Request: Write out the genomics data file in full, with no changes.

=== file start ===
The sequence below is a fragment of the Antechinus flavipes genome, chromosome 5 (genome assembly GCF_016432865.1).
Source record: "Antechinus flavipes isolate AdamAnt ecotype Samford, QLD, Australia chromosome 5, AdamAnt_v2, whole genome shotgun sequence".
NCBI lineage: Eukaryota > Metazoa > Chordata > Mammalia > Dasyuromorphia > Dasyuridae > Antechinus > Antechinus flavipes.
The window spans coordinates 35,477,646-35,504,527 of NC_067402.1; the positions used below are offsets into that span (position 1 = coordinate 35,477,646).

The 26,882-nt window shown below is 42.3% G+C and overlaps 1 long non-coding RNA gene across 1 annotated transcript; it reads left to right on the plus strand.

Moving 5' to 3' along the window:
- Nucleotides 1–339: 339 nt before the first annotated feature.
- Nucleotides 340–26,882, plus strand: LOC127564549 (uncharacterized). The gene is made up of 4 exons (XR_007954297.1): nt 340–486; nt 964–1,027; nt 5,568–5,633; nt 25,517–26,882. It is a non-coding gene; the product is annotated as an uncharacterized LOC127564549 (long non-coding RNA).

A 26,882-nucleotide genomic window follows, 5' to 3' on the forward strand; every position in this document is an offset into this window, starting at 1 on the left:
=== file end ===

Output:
The sequence below is a fragment of the Antechinus flavipes genome, chromosome 5 (genome assembly GCF_016432865.1).
Source record: "Antechinus flavipes isolate AdamAnt ecotype Samford, QLD, Australia chromosome 5, AdamAnt_v2, whole genome shotgun sequence".
NCBI lineage: Eukaryota > Metazoa > Chordata > Mammalia > Dasyuromorphia > Dasyuridae > Antechinus > Antechinus flavipes.
The window spans coordinates 35,477,646-35,504,527 of NC_067402.1; the positions used below are offsets into that span (position 1 = coordinate 35,477,646).

The 26,882-nt window shown below is 42.3% G+C and overlaps 1 long non-coding RNA gene across 1 annotated transcript; it reads left to right on the plus strand.

Moving 5' to 3' along the window:
- Nucleotides 1–339: 339 nt before the first annotated feature.
- Nucleotides 340–26,882, plus strand: LOC127564549 (uncharacterized). The gene is made up of 4 exons (XR_007954297.1): nt 340–486; nt 964–1,027; nt 5,568–5,633; nt 25,517–26,882. It is a non-coding gene; the product is annotated as an uncharacterized LOC127564549 (long non-coding RNA).

A 26,882-nucleotide genomic window follows, 5' to 3' on the forward strand; every position in this document is an offset into this window, starting at 1 on the left: